Recently, former U.S. Attorney General Eric Holder praised Edward Snowden for performing a “public service” by bringing forward the debate over the government’s role in domestic surveillance. The comments, in an appearance on CNN’s “The Axe” has once again sparked debate about government’s reach into the online lives of its citizens. Although Holder believes that Snowden “harmed American interests,” the argument of how far government can, or should, peek into the very personal details of its citizens continues to agitate civil rights advocates around the globe.
The New York Times recently highlighted the story of Ahmed Mansoor, a human rights advocate living in the United Arab Emirates (UAE) who claims that country’s domestic espionage program led to his imprisonment and beating as well as a great financial loss. According to Bill Marczak,
According to Bill Marczak, senior fellow at Citizen Lab at the University of Toronto, Mr. Mansoor had been targeted by spyware provided by Germany’s Finfisher and Italy’s Hacking Team. Both companies are in the business of selling rootkits and spyware to foreign governments for the purpose of intelligence and reconnaissance.
Mr. Mansoor was targeted as far back as 2011 when he was arrested on charges of insulting Emirate rulers during the so-called Arab Spring. Though no specific proof has been offered by Mr. Mansoor as to whether the government of the UAE is behind the attacks against him, his personal research into spyware found on his personal computer led him to the Royal Group, a company run by one of six ruling families of the UAE. Analysis of data leaked in 2015 as a result of hackers penetrating Hacking Team’s databases revealed the UAE was that company’s second largest customer spending some US$635,500 on spyware.
Targeting of dissidents and journalists by what is believed to be state-sponsored cyber-espionage has been steadily increasing. In 2015, it was reported by Citizen Lab opposition leaders in Ecuador and Venezuela was targeted by Packrat malware.
Perhaps the most intriguing target of Packrat was Argentina’s Alberto Nisman, that country’s special prosecutor who – unsuccessfully – attempted to press criminal charges against Christina Kirchner, Argentina’s president. Mr. Nisman was later found dead of a gunshot wound to the head. His death remains a mystery and no arrests have been made.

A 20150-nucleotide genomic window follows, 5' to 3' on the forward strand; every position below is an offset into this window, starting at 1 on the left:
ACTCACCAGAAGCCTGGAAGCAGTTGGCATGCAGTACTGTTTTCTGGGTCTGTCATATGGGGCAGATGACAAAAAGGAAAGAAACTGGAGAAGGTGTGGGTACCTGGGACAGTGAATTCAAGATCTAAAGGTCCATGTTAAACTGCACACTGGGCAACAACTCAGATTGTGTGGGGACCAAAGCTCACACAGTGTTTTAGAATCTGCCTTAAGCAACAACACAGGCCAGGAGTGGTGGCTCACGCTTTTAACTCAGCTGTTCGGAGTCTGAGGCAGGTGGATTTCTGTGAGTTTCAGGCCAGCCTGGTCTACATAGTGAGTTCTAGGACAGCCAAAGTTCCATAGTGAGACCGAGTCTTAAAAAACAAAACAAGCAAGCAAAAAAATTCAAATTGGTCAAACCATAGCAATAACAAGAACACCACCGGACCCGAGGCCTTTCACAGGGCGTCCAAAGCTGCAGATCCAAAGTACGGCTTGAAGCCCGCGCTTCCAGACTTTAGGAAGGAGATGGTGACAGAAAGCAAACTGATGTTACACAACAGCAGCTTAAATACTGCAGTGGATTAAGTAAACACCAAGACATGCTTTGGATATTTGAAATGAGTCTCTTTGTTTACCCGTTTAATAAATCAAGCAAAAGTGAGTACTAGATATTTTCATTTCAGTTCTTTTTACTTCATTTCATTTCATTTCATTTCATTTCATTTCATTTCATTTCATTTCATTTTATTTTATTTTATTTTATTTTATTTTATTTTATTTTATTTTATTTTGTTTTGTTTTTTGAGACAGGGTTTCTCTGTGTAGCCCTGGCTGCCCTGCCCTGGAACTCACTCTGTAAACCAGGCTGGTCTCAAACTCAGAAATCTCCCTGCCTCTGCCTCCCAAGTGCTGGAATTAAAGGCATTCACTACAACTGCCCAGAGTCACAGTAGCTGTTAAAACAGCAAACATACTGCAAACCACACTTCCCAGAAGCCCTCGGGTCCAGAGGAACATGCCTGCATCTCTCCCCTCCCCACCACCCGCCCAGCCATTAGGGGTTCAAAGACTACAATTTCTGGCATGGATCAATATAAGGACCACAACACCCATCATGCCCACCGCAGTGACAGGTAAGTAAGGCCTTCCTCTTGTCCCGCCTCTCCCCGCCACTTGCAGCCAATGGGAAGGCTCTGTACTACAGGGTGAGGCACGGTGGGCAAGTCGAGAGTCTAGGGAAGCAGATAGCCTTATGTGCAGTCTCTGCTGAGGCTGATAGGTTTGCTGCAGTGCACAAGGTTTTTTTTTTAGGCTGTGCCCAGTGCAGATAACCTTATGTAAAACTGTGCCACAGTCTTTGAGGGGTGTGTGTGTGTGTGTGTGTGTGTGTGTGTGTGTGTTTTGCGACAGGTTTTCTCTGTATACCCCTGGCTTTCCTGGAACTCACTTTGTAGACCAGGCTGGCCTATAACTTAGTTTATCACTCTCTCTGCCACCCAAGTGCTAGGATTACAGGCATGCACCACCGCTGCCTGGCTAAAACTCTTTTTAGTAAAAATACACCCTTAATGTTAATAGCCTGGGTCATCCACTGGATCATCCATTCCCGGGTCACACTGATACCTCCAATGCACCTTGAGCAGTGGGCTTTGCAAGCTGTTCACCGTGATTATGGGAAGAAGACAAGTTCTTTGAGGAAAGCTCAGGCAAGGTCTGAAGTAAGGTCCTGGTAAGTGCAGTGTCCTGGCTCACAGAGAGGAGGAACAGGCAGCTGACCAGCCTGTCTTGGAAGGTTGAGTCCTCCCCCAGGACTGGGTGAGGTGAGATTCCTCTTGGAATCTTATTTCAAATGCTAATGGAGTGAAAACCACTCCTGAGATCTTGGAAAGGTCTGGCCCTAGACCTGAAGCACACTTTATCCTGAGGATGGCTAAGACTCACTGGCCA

Eric Holder and Edward Snowden may seem to be strange bedfellows in the debate over domestic espionage but Snowden’s whistleblowing has brought about an awareness and a global debate about the ease at which governments are able to spy.
The tools provided by Hacking Team are relatively inexpensive and yet very effective. The availability of these tools is becoming increasingly widespread. Recent analysis of underground hacking sites reveals that a zero-day malware package able to compromise Microsoft’s most current operating system can be had for around US$100K – not out of reach for a well-funded government or clandestine espionage group.
There is very little doubt in the mind of many that Snowden has caused irreparable damage to the U.S. espionage program; a program that the U.S., and other nations, greatly rely upon to protect its citizens. Unfortunately, those same tools that protect its citizens have been and most likely often used against them. So was Snowden right in his actions? Maybe, maybe not; however, to Snowden’s credit, we can now openly debate the use of these tools and how best to use them for good, or at least warn those who want to bring meaningful change to their country’s that what they say can and sometimes used against them – even by their own government.
Written by: Rick Gamache
Rick Gamache is a freelance writer with 25 years’ experience in the cyber security field. His past work includes the Managing Director of Wapack Labs, CIO of the Red Sky Alliance, and lead FISMA auditor for the US Navy’s destroyer program. Rick has written several high-level cyber and general risk reports with an emphasis on the Nordic countries, India, Russia, and Ukraine and has traveled extensively, speaking on strategic cyber threat intelligence matters as they relate global supply chains.
Twitter – https://twitter.com/thecissp
(Security Affairs – Snowden, surveillence)